Thursday, 17 October, 2019

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What Mama Didn't Say About Mobile Upgrades

Consider these statistics: a whopping 96% of Apple customers are using iOS 6, the latest version of the OS compared to only 38% of Android users using Jelly Bean 4.1.x and 4.2.x combined. 

With Android and iOS being the dominant platforms used in mobile devices the indisputable fact is Android is more fragmented than iOS.

It isn’t Google’s fault. It’s one of the few negatives of having an open platform. Unlike Apple, Microsoft and Blackberry who maintain strict control over the hardware and software, Google gives away the Android OS for free. It is OEMs such as Samsung, HTC and LG who actually build and sell the phones. This in turn creates a disconnect that Apple obviously doesn’t have.

Every time Google releases an update to Android, the code is published on the Android Open Source Project (AOSP). Anyone, including the handset makers and developers, can download, tinker and build ROMs for their phones. However the original code is only designed to run on Google’s reference devices. It takes time for a company to modify the code to be compatible across the various chipsets and sensors in their specific models.

Manufacturers can’t prepare their devices to handle Android updates in advance because they can’t access the code before Google publishes it. Neither can Google make Android easily compatible with the large number of hardware configurations across so many OEMs. Google is trying to solve the problem with the Platform Development Kit. This gives the manufacturers early access to parts of the framework. This still only helps with the launch of new devices and does nothing for upgrading old ones.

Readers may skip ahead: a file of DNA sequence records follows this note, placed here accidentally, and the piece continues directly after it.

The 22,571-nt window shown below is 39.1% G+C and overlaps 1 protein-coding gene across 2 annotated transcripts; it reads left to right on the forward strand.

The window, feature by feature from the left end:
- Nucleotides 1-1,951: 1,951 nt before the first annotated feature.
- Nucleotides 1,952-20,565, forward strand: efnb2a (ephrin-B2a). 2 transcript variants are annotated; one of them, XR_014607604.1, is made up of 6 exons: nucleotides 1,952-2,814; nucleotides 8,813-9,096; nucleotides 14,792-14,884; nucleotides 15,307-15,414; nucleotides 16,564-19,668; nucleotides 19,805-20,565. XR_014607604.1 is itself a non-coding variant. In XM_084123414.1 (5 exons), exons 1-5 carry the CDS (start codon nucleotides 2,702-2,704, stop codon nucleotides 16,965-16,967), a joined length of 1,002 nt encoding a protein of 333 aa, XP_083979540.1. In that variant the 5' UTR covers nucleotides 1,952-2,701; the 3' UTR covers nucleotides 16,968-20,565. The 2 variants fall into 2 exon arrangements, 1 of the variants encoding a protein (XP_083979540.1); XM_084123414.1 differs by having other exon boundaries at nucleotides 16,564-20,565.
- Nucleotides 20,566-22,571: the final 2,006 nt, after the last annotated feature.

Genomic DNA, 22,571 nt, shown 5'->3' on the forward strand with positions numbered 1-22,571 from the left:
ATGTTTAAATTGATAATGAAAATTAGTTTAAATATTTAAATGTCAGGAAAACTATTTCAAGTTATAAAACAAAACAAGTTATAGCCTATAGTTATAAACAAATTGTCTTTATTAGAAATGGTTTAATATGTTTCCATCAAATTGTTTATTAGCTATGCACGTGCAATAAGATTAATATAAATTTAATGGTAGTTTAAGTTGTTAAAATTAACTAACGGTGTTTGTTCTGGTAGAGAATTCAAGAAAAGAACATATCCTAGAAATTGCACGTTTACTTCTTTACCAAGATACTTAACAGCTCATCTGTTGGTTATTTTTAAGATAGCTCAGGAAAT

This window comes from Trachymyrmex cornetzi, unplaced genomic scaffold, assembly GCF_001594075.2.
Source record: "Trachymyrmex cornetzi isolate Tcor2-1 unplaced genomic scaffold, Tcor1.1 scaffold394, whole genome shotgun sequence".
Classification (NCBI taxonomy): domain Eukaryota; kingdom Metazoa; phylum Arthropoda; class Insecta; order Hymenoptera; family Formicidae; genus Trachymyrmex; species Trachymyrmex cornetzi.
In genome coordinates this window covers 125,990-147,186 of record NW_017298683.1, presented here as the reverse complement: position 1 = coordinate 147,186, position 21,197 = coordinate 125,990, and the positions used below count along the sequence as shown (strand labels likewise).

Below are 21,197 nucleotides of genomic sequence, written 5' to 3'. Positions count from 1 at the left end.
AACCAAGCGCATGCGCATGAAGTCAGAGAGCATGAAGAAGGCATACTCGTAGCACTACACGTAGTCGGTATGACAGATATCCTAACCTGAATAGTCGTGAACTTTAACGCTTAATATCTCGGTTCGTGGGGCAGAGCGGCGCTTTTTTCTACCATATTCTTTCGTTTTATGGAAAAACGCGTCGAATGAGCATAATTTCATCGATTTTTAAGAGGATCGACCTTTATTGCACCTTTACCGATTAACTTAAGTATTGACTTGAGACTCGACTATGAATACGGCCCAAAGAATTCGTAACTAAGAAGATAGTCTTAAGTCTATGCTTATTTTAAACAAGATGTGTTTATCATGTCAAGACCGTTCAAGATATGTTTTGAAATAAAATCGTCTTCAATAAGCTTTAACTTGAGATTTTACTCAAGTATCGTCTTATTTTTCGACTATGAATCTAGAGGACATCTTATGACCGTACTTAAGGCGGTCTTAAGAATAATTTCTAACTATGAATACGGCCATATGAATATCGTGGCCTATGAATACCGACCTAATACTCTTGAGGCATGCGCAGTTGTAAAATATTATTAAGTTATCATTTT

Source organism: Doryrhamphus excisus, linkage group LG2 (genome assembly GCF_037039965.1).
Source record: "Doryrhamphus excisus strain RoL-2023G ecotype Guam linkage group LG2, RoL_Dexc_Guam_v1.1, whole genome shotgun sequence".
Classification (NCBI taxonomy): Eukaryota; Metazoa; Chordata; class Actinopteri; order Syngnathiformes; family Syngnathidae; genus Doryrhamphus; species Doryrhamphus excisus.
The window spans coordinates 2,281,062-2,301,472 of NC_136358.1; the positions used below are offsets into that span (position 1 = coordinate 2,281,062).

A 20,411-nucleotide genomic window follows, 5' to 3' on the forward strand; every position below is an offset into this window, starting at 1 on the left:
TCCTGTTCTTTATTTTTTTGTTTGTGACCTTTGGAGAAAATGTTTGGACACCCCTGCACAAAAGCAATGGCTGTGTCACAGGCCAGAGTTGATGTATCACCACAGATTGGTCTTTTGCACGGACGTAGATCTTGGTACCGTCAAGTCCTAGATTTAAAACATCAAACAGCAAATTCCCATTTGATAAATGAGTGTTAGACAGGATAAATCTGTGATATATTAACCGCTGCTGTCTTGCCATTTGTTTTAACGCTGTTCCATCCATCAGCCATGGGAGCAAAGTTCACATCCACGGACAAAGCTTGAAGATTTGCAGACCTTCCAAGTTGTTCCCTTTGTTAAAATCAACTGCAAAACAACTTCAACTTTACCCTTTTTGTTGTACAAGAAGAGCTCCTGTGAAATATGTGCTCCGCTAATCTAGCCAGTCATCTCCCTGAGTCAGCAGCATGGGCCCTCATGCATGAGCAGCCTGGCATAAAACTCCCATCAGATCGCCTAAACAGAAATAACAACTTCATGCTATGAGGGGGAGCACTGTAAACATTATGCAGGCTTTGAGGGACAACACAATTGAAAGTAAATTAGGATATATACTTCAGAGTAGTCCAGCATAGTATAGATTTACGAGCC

Additionally, manufacturers and carriers appear to be more interested in certifying and launching new phones than updating older ones, since that is how they grow their business. Because of this resources are most likely allocated to new devices opposed to older ones. I would think even less attention goes towards models that either didn’t sell well or were more of a budget model. Companies may feel it isn’t worth the time and money involved to bring updates to those models.

So should manufacturers be forced to update mobile device software?

Security, being of the greatest concern since our smart-phones and tablets contain so much confidential data. Phone numbers, addresses, stored passwords, email identification, login information and more. Poor security could lead to this information being compromised without having the latest versions of software on our devices. Malicious exploits once found are often repaired in newer versions of software requiring an update or patch to bring older systems to the same level of security. In these cases, it is important that the software be updated no matter how expensive or time-consuming the process.

In cases where the phones are budget or outdated it probably isn’t reasonable to expect that they be updated indefinitely, however many models receive no significant updates at all. I understand manufactures and carriers wanting to sell more phones so they can grow their business. I also can understand possibly holding features over to the new models the older models would be capable of given the software. Security is a different subject all together however. I believe we should all know that we are using the safest and most secure models reasonably possible for the life of the phone and the manufacturers, carriers and Google should work closely to give Android users a similar experience to what Apple iOS users have grown to know and appreciate.

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